Altai State University scientists have developed a film with antimicrobial properties for skin restoration

12 March 2021 Department of Information and Media Communications
Scientists of the Laboratory of Cell Technologies and Experimental Pharmacology of the Research Institute of Biomedicine of Altai State University have completed one of the stages of the project on regenerative medicine.

The project, supported by an intra-university grant, entitled "Development of a functional cell scaffold based on a biologically compatible hydrogel for use in regenerative medicine" was headed by researcher at the Research Institute of Biological Medicine Ruslan Halimov.

The laboratory team is engaged in research in the field of restoring damaged tissues by activating the patient's cells or introducing cells obtained in laboratory conditions in his or her body. In particular, scientists explain that a small tissue sample is taken from a surviving skin area from a person who has received burns on a large surface of the body. Individual cells are isolated from a given sample, and these cells are grown outside the body in laboratory conditions in large amount. After that, the resulting material is transferred back to the surface of the burn and it regenerates the skin "in an accelerated mode."

“As part of the project, we have developed a carrier gel for skin cell transplantation. Such substances are called "scaffolds" (from the English "frame"). Today, this is one of the main directions in the development of regenerative medicine,” explains Ruslan Halimov. “We have developed several scaffolds based on biopolymers - chitosan and collagen. In their finished form, they are a gel, in this case, an airgel film, which is to be injected into the damaged tissue, for example, a wound lumen. We improved these scaffolds by introducing microparticles of metal compounds, which made it possible to give them functional properties, namely, a synergistic antimicrobial effect that exceeds that of metals and biopolymers separately, as well as antifungal activity against fungal strains resistant to the traditional antifungal agent, amphotericin. Since antibiotic resistance is a serious challenge to modern healthcare, we can safely talk about serious prospects for the use of the composition we have developed."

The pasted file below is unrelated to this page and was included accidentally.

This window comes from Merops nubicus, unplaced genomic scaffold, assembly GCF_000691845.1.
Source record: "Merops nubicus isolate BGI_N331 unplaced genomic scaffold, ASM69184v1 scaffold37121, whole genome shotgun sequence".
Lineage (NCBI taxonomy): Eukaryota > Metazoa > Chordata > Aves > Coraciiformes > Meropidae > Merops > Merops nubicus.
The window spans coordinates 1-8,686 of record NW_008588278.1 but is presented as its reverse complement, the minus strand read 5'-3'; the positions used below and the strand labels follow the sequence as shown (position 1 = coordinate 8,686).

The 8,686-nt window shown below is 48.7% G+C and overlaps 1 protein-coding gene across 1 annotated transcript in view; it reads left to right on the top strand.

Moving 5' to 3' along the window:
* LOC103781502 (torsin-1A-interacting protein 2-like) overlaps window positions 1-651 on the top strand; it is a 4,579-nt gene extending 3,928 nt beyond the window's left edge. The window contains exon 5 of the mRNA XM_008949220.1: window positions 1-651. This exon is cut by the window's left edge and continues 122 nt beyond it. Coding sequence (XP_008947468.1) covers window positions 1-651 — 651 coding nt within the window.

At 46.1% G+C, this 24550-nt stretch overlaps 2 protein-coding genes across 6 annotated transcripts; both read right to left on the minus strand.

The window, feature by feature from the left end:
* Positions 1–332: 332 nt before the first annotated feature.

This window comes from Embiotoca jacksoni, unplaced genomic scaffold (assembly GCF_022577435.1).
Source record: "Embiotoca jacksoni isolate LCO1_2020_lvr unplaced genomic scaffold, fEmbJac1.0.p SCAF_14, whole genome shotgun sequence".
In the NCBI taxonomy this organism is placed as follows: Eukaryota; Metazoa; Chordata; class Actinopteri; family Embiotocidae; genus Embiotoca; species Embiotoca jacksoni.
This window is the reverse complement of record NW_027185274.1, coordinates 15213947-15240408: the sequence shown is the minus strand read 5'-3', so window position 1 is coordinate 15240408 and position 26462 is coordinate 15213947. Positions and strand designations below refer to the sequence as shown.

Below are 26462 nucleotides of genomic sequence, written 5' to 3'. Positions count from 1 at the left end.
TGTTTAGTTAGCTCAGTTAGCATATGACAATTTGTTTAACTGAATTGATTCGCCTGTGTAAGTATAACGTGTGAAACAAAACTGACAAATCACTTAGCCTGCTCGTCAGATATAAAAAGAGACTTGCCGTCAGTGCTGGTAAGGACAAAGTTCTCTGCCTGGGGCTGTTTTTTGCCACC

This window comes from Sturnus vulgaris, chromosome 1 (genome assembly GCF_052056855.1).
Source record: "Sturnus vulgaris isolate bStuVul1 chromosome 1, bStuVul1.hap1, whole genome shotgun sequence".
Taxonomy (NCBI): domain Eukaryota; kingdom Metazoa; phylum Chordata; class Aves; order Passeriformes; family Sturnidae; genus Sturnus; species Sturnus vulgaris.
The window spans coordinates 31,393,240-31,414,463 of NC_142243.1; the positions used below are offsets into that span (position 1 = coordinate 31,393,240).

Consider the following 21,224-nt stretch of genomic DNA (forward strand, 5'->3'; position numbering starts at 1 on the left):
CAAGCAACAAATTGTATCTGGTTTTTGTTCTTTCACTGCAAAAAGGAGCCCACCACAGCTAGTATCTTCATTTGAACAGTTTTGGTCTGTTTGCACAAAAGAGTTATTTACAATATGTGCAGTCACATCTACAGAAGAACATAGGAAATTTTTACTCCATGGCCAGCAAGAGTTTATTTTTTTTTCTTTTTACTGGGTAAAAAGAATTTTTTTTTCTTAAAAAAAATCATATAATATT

Ruslan clarified that the safety of the developed compositions for human skin cell cultures has already been confirmed in cell cultures. Currently, scientists are developing a full-fledged biomedical cell product based on the obtained scaffolds and fibroblasts of human skin. This product will be tested in laboratory animals to evaluate its effectiveness in wound and burn healing. The team of the Research Institute of Biomedicine of Altai State University has been engaged in research in the field of regenerative medicine for several years, and in 2019 they received a patent for the author's technique for modeling burns in animals, which scientists plan to use in the development of a biomedical cell product.

It is worth noting that the research team of Altai State University has already patented the methods of obtaining and using the carrier gel with the aim to further commercialize the project.

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